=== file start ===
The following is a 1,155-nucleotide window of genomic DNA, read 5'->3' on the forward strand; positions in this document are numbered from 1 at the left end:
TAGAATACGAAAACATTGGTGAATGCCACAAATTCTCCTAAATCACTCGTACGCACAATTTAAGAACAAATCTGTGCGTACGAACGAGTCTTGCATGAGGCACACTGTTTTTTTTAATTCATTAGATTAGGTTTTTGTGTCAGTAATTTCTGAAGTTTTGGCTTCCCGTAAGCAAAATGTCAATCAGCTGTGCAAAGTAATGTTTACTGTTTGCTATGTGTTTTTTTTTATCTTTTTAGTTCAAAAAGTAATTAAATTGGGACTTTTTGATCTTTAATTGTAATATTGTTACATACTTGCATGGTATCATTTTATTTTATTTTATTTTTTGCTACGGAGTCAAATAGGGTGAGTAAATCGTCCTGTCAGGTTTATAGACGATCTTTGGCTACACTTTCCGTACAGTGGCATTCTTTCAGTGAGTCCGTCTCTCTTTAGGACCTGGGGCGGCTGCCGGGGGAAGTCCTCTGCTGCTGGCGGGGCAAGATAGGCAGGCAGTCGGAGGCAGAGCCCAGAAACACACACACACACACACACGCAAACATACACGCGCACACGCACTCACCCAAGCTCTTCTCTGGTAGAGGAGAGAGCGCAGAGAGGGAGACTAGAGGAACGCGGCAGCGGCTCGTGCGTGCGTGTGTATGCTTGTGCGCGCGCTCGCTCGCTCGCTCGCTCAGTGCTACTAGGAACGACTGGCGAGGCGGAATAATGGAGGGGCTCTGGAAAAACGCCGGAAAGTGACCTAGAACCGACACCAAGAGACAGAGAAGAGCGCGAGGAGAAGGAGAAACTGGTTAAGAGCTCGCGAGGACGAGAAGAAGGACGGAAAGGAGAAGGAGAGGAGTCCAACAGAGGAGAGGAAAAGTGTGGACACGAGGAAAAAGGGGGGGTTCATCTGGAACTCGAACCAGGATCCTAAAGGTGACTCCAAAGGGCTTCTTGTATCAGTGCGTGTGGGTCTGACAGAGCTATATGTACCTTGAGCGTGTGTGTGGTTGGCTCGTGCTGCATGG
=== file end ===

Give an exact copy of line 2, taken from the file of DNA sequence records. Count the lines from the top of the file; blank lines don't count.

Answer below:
TAGAATACGAAAACATTGGTGAATGCCACAAATTCTCCTAAATCACTCGTACGCACAATTTAAGAACAAATCTGTGCGTACGAACGAGTCTTGCATGAGGCACACTGTTTTTTTTAATTCATTAGATTAGGTTTTTGTGTCAGTAATTTCTGAAGTTTTGGCTTCCCGTAAGCAAAATGTCAATCAGCTGTGCAAAGTAATGTTTACTGTTTGCTATGTGTTTTTTTTTATCTTTTTAGTTCAAAAAGTAATTAAATTGGGACTTTTTGATCTTTAATTGTAATATTGTTACATACTTGCATGGTATCATTTTATTTTATTTTATTTTTTGCTACGGAGTCAAATAGGGTGAGTAAATCGTCCTGTCAGGTTTATAGACGATCTTTGGCTACACTTTCCGTACAGTGGCATTCTTTCAGTGAGTCCGTCTCTCTTTAGGACCTGGGGCGGCTGCCGGGGGAAGTCCTCTGCTGCTGGCGGGGCAAGATAGGCAGGCAGTCGGAGGCAGAGCCCAGAAACACACACACACACACACACGCAAACATACACGCGCACACGCACTCACCCAAGCTCTTCTCTGGTAGAGGAGAGAGCGCAGAGAGGGAGACTAGAGGAACGCGGCAGCGGCTCGTGCGTGCGTGTGTATGCTTGTGCGCGCGCTCGCTCGCTCGCTCGCTCAGTGCTACTAGGAACGACTGGCGAGGCGGAATAATGGAGGGGCTCTGGAAAAACGCCGGAAAGTGACCTAGAACCGACACCAAGAGACAGAGAAGAGCGCGAGGAGAAGGAGAAACTGGTTAAGAGCTCGCGAGGACGAGAAGAAGGACGGAAAGGAGAAGGAGAGGAGTCCAACAGAGGAGAGGAAAAGTGTGGACACGAGGAAAAAGGGGGGGTTCATCTGGAACTCGAACCAGGATCCTAAAGGTGACTCCAAAGGGCTTCTTGTATCAGTGCGTGTGGGTCTGACAGAGCTATATGTACCTTGAGCGTGTGTGTGGTTGGCTCGTGCTGCATGG